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Why is GM corn flavorless?

Submitted by: Veronica


Expert response from Carly Scaduto

Technology Communications Lead, Bayer Crop Science

Thursday, 12/09/2013 12:03

Before I answer this, I want to make sure you know the difference between sweet corn (what people eat in its whole form either fresh on the cob, canned or frozen) vs. field corn (what animals eat as feed and what is used in processed food). Sweet corn is bred for sweet taste and harvested when it is still tender and full of sugar, thus giving it the name sweet corn. Field corn is bred primarily for starch content and is allowed to mature in the field, allowing the sugar to turn into a starch (losing its sweet flavor) and the kernels to dry out, at which time it gets harvested. Corn is very high in moisture and it needs to dry out quite a bit before it can be processed as an ingredient in foods.


Field corn is used very differently than sweet corn. It’s not nearly as sweet as sweet corn, so it doesn’t taste very good right off the cob. Field corn is processed into corn meal or corn flour, and then used in foods that have corn as an ingredient. Simple examples are tortilla chips or corn flakes, but lots of other foods also contain corn.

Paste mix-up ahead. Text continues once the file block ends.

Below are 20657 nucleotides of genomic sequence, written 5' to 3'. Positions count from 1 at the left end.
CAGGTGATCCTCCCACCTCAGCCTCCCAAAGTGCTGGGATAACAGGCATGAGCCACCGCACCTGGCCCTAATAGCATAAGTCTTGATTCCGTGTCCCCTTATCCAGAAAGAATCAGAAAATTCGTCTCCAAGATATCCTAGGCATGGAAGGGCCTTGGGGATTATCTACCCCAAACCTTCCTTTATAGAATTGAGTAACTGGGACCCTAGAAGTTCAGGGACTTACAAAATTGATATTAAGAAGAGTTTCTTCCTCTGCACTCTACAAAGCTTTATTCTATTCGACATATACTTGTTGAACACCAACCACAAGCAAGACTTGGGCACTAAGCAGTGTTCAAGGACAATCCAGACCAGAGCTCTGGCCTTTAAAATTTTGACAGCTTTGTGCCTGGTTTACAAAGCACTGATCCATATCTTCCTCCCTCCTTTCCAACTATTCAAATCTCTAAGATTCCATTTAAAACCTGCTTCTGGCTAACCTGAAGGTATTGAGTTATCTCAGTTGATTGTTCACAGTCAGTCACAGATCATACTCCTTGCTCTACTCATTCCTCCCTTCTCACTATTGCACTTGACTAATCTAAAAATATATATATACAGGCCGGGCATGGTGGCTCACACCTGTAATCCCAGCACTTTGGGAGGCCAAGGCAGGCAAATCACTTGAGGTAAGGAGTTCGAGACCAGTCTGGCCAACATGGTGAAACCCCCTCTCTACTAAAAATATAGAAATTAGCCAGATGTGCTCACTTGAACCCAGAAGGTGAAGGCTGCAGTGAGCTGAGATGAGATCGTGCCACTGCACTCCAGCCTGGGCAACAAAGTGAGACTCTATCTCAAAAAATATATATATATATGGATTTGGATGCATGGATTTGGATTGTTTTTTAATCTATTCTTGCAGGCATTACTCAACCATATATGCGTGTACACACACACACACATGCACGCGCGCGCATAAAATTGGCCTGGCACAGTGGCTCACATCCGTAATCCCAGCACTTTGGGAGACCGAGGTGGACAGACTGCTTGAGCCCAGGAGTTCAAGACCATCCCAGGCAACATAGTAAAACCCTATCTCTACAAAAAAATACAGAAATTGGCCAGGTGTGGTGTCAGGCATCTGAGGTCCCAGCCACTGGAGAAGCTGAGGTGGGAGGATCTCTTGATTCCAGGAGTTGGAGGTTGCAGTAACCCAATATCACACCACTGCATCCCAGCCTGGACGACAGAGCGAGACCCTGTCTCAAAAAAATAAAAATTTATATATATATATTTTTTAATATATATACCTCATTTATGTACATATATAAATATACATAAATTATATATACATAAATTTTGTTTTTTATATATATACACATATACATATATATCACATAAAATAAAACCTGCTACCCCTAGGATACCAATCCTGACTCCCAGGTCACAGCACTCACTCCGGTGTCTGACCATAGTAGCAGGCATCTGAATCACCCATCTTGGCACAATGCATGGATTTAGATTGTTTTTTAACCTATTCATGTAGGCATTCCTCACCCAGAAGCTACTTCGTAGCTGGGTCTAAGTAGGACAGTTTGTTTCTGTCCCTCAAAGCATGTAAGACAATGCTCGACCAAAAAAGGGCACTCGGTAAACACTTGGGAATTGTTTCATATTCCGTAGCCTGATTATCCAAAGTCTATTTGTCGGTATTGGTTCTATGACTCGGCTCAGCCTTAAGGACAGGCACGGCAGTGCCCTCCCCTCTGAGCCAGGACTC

But if you are specifically asking about GM sweet corn being “flavorless”, I’m happy to report that none of Monsanto’s sweet corn varieties could be described that way. In fact, we have what we call “super-sweet varieties” that taste so good you don’t even have to cook them or add butter or salt. My personal favorite is a variety called “Obsession II” which is a bi-color GM sweet corn. We recently had a local farmer supply our St. Louis cafeteria with it and everyone loved it. In addition, this farmer came to the St. Louis campus to sell it, and he sold out within 90 minutes!


Keep in mind that with each day, the sugar in corn turns to starch which means the “older” the corn gets, the more it will lose its sweet flavor regardless if it is GM or not. So, always store fresh sweet corn in the refrigerator after purchasing so it maintains its flavor longer.